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Reviewed by:
  • Brothels, Depravity, and Abandoned Women: Illegal Sex in Antebellum New Orleans
  • Joshua Rothman
Brothels, Depravity, and Abandoned Women: Illegal Sex in Antebellum New Orleans. By Judith Kelleher Schafer. Baton Rouge: Louisiana State University Press, 2009. Pp. 221. $32.50 (cloth).

The research underpinning Judith Kelleher Schafer’s Brothels, Depravity, and Abandoned Women is remarkable and prodigious. Supplementing roughly two thousand trial transcripts from the First District Court of New Orleans with newspaper reports about the proceedings of the city recorder’s courts and with census and tax records, Schafer has at her disposal an astonishing volume of material about the frequently bleak circumstances of thousands of prostitutes who engaged in the sex trade as a means of survival in New Orleans between 1846 and 1863. Cumulatively, the scores of vivid anecdotes Schafer offers [End Page 189] throughout the book leave little doubt that the modicum of financial security women might hope to find in prostitution was effectively counterbalanced if not outweighed by the psychological misery and physical brutality to which their profession left them vulnerable in the South’s largest city.

Delving into a social world populated primarily by Irish immigrants, a number of free women of color, and a smattering of enslaved women forced into prostitution by their owners, Schafer describes in nine relatively brief chapters how impoverished women often entered the sex trade because of a relative lack of decent economic opportunities but found little there in the way of peace, safety, or dignity. Schafer notes that prostitution per se was not illegal and that authorities allowed it to flourish largely unchecked in New Orleans but that prostitutes and brothel managers could also be harassed at will by police on a variety of nuisance charges such as lewdness, vagrancy, and indecent exposure and that periodically public officials encouraged mass arrests for the sake of collecting fines that boosted city coffers. Women might sometimes find legal protection from landlords and merchants, as prostitutes sitting in prisons and workhouses could neither pay rent nor patronize shops, but Schafer maintains that those wealthy men profited from the sex trade far more than those who actually labored in it.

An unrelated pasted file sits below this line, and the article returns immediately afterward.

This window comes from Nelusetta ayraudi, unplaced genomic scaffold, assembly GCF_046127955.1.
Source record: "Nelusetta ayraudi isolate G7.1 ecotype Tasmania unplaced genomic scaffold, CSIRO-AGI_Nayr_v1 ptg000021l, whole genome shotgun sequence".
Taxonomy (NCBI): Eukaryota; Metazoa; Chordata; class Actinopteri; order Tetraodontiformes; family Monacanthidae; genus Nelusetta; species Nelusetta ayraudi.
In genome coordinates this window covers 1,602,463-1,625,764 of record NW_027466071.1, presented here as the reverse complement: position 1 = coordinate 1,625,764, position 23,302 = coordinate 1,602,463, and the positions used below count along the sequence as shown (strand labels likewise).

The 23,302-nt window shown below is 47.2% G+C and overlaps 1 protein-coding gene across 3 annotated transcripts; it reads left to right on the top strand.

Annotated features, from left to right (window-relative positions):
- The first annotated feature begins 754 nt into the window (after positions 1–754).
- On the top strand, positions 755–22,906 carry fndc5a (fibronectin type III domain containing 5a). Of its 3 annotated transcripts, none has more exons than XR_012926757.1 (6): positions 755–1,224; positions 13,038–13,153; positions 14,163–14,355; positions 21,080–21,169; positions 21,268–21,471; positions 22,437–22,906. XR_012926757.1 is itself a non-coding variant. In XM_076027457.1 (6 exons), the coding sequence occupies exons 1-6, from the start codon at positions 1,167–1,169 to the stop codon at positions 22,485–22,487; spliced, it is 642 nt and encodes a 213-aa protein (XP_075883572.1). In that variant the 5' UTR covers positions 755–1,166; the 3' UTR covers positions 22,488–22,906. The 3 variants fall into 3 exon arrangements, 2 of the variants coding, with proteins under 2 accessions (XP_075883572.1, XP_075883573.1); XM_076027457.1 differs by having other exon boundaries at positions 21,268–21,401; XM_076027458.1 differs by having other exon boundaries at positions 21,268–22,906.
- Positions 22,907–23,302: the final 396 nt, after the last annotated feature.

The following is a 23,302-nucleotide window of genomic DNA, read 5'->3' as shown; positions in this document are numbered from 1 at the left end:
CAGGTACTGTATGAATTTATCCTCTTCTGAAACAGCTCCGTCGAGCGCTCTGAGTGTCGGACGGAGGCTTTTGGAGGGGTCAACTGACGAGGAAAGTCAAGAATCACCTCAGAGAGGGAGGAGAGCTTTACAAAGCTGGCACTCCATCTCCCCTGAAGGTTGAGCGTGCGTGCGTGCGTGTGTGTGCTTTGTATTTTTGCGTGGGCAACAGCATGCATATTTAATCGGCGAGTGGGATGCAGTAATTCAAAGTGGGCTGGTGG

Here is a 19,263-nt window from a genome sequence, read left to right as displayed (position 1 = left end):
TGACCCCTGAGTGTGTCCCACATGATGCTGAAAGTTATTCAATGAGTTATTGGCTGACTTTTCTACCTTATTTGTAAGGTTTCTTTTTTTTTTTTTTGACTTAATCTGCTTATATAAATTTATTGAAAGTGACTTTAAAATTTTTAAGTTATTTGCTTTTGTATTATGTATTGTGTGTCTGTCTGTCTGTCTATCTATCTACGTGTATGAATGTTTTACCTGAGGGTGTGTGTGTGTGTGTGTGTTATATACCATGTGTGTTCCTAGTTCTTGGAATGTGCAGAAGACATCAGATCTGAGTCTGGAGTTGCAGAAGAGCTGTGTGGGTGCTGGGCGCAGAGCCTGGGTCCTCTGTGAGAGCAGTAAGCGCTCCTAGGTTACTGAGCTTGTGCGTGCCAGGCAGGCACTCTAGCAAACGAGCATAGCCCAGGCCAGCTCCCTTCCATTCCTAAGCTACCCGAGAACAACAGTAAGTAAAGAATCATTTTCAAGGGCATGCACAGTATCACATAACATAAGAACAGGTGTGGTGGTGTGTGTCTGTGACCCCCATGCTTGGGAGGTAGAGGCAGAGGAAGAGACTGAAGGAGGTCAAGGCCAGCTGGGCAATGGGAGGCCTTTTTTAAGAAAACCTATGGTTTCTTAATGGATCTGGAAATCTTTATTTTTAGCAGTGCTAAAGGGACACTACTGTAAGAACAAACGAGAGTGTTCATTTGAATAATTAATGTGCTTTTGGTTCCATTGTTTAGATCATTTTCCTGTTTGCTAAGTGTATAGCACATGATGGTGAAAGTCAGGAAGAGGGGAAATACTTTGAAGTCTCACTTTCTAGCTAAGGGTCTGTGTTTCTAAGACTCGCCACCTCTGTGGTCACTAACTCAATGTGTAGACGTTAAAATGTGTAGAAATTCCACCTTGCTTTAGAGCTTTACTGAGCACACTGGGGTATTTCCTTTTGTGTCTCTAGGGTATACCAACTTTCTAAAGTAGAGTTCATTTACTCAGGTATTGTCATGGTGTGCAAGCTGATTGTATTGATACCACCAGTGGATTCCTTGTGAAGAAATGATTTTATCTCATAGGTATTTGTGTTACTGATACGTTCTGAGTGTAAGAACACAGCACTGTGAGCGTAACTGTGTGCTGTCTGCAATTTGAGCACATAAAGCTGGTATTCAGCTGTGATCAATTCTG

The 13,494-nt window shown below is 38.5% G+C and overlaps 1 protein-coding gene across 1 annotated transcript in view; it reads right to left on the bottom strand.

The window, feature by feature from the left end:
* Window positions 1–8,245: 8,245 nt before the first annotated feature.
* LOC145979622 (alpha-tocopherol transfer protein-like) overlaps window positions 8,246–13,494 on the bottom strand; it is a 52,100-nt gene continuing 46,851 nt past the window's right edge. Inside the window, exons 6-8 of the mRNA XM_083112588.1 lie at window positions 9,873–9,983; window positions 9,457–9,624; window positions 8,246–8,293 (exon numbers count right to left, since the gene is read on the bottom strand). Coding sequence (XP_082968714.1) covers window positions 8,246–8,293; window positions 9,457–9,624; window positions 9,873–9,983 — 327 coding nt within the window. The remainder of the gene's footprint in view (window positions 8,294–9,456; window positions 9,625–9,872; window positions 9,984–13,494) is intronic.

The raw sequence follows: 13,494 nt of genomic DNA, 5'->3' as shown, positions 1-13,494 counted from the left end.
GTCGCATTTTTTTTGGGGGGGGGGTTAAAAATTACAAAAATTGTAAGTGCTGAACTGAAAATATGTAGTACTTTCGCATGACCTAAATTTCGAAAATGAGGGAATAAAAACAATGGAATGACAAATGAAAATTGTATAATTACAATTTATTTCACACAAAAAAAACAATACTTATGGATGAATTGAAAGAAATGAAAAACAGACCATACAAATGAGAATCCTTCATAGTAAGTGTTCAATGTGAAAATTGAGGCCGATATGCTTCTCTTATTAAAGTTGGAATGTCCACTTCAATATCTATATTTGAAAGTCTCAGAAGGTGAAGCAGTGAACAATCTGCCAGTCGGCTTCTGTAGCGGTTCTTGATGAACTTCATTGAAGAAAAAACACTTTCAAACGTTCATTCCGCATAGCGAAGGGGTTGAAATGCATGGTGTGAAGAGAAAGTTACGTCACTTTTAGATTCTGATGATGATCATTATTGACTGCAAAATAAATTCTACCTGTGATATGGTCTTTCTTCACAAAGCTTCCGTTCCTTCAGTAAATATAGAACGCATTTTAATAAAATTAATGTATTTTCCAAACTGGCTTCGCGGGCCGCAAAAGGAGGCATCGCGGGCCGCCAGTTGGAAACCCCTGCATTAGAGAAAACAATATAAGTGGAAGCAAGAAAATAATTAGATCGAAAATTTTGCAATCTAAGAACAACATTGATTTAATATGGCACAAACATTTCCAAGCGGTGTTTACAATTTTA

Above all else, Schafer demonstrates that degradation and desperation were fundamentally constituent elements of the lives of prostitutes in New Orleans. Suffering from widespread cultural assumptions that they were “abandoned” women incapable of achieving respectability, prostitutes drank heavily in their despondency and were routinely victims of thefts, assaults, shootings, stabbings, vandalism, and occasionally murder at the hands of customers and other men, who rarely faced repercussions for their actions. Moreover, Schafer finds little evidence that common situations or gender bred any sort of natural affinity or sisterhood for which some scholars of antebellum prostitution have argued, showing instead that “public women” in New Orleans stole from, cheated, and battered each other with little compunction.

Despite the well-deserved reputation of New Orleans as a particular hotbed of vice, surprisingly little has been written about the sex trade in the city during the first half of the nineteenth century. It is all the more frustrating and disappointing, then, that the useful contributions Schafer’s work makes to the literature are undercut by a relative dearth of systematic analysis of the material and by repeated examples of sloppy editing. With regard to the former, too much of Brothels, Depravity, and Abandoned Women consists of descriptions of cases, sometimes seemingly as many as a dozen or more in a row, and far too little consists of a thorough attempt to contextualize those cases or explain in more than a superficial fashion why they matter. The result is a catalog of stories, most of which are reasonably interesting but about few of which the reader is pushed to think they mean anything more than the obvious.

Several chapters, for instance, present dozens of examples illustrating the violent lives of prostitutes yet do so largely to the end that the lives [End Page 190] of prostitutes were indeed quite violent. A chapter on sex across the color line might best stand in for the larger problem. There, Schafer writes that interracial sex was “much more common than one might suppose,” an odd statement in its own...


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pp. 189-191
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